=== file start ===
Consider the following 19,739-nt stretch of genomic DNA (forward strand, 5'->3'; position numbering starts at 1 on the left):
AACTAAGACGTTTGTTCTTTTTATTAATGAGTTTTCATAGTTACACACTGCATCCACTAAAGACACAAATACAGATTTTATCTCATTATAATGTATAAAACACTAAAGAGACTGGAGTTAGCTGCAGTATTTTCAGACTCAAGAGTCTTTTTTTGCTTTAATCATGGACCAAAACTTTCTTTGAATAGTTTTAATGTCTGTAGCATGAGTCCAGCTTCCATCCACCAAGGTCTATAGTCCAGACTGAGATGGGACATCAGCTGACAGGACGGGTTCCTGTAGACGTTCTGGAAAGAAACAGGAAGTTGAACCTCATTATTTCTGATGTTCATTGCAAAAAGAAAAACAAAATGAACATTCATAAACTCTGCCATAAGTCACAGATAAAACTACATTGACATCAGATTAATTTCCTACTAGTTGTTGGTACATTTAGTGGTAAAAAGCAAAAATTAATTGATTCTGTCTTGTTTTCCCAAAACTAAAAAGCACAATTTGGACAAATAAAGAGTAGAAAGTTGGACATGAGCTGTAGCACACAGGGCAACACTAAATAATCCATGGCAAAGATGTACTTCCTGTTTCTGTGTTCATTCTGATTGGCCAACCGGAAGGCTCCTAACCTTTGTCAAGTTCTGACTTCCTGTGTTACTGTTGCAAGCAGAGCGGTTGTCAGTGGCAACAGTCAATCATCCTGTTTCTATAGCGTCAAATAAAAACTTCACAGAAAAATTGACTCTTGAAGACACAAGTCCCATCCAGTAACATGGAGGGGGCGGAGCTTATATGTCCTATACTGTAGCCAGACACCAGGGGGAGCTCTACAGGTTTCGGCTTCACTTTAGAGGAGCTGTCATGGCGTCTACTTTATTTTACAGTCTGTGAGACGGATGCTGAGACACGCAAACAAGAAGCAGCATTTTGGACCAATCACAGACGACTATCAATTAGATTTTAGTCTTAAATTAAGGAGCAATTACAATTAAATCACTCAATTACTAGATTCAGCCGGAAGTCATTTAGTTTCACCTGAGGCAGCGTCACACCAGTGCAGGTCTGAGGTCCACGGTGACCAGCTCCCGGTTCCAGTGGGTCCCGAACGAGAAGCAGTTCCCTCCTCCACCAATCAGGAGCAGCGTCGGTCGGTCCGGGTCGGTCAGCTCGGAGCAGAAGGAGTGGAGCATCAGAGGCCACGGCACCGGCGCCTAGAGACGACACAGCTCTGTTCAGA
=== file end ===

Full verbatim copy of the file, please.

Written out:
Consider the following 19,739-nt stretch of genomic DNA (forward strand, 5'->3'; position numbering starts at 1 on the left):
AACTAAGACGTTTGTTCTTTTTATTAATGAGTTTTCATAGTTACACACTGCATCCACTAAAGACACAAATACAGATTTTATCTCATTATAATGTATAAAACACTAAAGAGACTGGAGTTAGCTGCAGTATTTTCAGACTCAAGAGTCTTTTTTTGCTTTAATCATGGACCAAAACTTTCTTTGAATAGTTTTAATGTCTGTAGCATGAGTCCAGCTTCCATCCACCAAGGTCTATAGTCCAGACTGAGATGGGACATCAGCTGACAGGACGGGTTCCTGTAGACGTTCTGGAAAGAAACAGGAAGTTGAACCTCATTATTTCTGATGTTCATTGCAAAAAGAAAAACAAAATGAACATTCATAAACTCTGCCATAAGTCACAGATAAAACTACATTGACATCAGATTAATTTCCTACTAGTTGTTGGTACATTTAGTGGTAAAAAGCAAAAATTAATTGATTCTGTCTTGTTTTCCCAAAACTAAAAAGCACAATTTGGACAAATAAAGAGTAGAAAGTTGGACATGAGCTGTAGCACACAGGGCAACACTAAATAATCCATGGCAAAGATGTACTTCCTGTTTCTGTGTTCATTCTGATTGGCCAACCGGAAGGCTCCTAACCTTTGTCAAGTTCTGACTTCCTGTGTTACTGTTGCAAGCAGAGCGGTTGTCAGTGGCAACAGTCAATCATCCTGTTTCTATAGCGTCAAATAAAAACTTCACAGAAAAATTGACTCTTGAAGACACAAGTCCCATCCAGTAACATGGAGGGGGCGGAGCTTATATGTCCTATACTGTAGCCAGACACCAGGGGGAGCTCTACAGGTTTCGGCTTCACTTTAGAGGAGCTGTCATGGCGTCTACTTTATTTTACAGTCTGTGAGACGGATGCTGAGACACGCAAACAAGAAGCAGCATTTTGGACCAATCACAGACGACTATCAATTAGATTTTAGTCTTAAATTAAGGAGCAATTACAATTAAATCACTCAATTACTAGATTCAGCCGGAAGTCATTTAGTTTCACCTGAGGCAGCGTCACACCAGTGCAGGTCTGAGGTCCACGGTGACCAGCTCCCGGTTCCAGTGGGTCCCGAACGAGAAGCAGTTCCCTCCTCCACCAATCAGGAGCAGCGTCGGTCGGTCCGGGTCGGTCAGCTCGGAGCAGAAGGAGTGGAGCATCAGAGGCCACGGCACCGGCGCCTAGAGACGACACAGCTCTGTTCAGA